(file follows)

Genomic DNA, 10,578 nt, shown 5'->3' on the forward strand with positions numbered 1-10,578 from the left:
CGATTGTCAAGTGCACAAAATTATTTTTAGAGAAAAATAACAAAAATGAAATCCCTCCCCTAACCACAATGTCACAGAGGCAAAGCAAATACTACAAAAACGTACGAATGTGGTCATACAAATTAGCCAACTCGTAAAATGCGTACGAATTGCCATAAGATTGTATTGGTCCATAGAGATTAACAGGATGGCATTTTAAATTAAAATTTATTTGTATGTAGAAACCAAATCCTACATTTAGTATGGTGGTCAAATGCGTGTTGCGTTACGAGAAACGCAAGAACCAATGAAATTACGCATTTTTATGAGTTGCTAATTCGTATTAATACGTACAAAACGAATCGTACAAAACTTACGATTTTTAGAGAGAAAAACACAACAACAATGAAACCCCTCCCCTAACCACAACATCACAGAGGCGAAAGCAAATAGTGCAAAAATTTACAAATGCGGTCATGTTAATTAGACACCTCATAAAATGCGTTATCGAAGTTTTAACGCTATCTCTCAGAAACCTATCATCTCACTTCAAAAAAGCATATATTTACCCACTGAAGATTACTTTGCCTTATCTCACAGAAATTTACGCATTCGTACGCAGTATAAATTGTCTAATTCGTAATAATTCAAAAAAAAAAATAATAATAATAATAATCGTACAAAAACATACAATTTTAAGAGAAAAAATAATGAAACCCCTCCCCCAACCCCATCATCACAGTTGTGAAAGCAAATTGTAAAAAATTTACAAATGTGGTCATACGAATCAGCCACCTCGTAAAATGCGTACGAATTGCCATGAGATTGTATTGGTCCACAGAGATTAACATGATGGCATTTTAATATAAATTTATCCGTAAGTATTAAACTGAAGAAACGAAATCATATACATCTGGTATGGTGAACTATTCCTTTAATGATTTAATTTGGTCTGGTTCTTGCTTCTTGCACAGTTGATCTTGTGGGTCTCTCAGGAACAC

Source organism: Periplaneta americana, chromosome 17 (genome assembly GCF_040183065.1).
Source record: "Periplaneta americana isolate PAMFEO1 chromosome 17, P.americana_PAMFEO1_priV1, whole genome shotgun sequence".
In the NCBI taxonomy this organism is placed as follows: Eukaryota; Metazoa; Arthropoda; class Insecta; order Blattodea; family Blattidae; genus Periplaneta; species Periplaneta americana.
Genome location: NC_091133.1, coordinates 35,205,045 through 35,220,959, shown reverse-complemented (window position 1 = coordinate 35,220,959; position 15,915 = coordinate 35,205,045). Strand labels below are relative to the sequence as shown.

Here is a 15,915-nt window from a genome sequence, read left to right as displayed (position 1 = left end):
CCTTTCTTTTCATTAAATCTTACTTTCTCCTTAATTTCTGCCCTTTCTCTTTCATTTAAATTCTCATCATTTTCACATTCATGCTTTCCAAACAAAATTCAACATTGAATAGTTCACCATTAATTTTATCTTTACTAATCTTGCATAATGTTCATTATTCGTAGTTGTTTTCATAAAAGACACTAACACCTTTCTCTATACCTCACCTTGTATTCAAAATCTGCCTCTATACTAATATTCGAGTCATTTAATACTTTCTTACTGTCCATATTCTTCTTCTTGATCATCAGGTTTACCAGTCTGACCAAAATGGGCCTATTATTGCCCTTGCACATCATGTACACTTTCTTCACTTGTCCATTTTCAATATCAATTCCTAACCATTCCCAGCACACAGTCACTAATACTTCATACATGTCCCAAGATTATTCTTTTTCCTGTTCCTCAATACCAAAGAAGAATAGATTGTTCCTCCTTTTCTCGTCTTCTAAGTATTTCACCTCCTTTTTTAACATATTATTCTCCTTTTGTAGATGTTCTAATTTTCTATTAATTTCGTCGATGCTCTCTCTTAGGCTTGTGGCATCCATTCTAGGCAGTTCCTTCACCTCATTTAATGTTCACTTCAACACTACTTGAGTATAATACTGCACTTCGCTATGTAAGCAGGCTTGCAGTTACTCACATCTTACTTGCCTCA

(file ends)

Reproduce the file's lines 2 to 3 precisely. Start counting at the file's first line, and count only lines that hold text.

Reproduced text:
CGATTGTCAAGTGCACAAAATTATTTTTAGAGAAAAATAACAAAAATGAAATCCCTCCCCTAACCACAATGTCACAGAGGCAAAGCAAATACTACAAAAACGTACGAATGTGGTCATACAAATTAGCCAACTCGTAAAATGCGTACGAATTGCCATAAGATTGTATTGGTCCATAGAGATTAACAGGATGGCATTTTAAATTAAAATTTATTTGTATGTAGAAACCAAATCCTACATTTAGTATGGTGGTCAAATGCGTGTTGCGTTACGAGAAACGCAAGAACCAATGAAATTACGCATTTTTATGAGTTGCTAATTCGTATTAATACGTACAAAACGAATCGTACAAAACTTACGATTTTTAGAGAGAAAAACACAACAACAATGAAACCCCTCCCCTAACCACAACATCACAGAGGCGAAAGCAAATAGTGCAAAAATTTACAAATGCGGTCATGTTAATTAGACACCTCATAAAATGCGTTATCGAAGTTTTAACGCTATCTCTCAGAAACCTATCATCTCACTTCAAAAAAGCATATATTTACCCACTGAAGATTACTTTGCCTTATCTCACAGAAATTTACGCATTCGTACGCAGTATAAATTGTCTAATTCGTAATAATTCAAAAAAAAAAATAATAATAATAATAATCGTACAAAAACATACAATTTTAAGAGAAAAAATAATGAAACCCCTCCCCCAACCCCATCATCACAGTTGTGAAAGCAAATTGTAAAAAATTTACAAATGTGGTCATACGAATCAGCCACCTCGTAAAATGCGTACGAATTGCCATGAGATTGTATTGGTCCACAGAGATTAACATGATGGCATTTTAATATAAATTTATCCGTAAGTATTAAACTGAAGAAACGAAATCATATACATCTGGTATGGTGAACTATTCCTTTAATGATTTAATTTGGTCTGGTTCTTGCTTCTTGCACAGTTGATCTTGTGGGTCTCTCAGGAACAC

Source organism: Periplaneta americana, chromosome 17 (genome assembly GCF_040183065.1).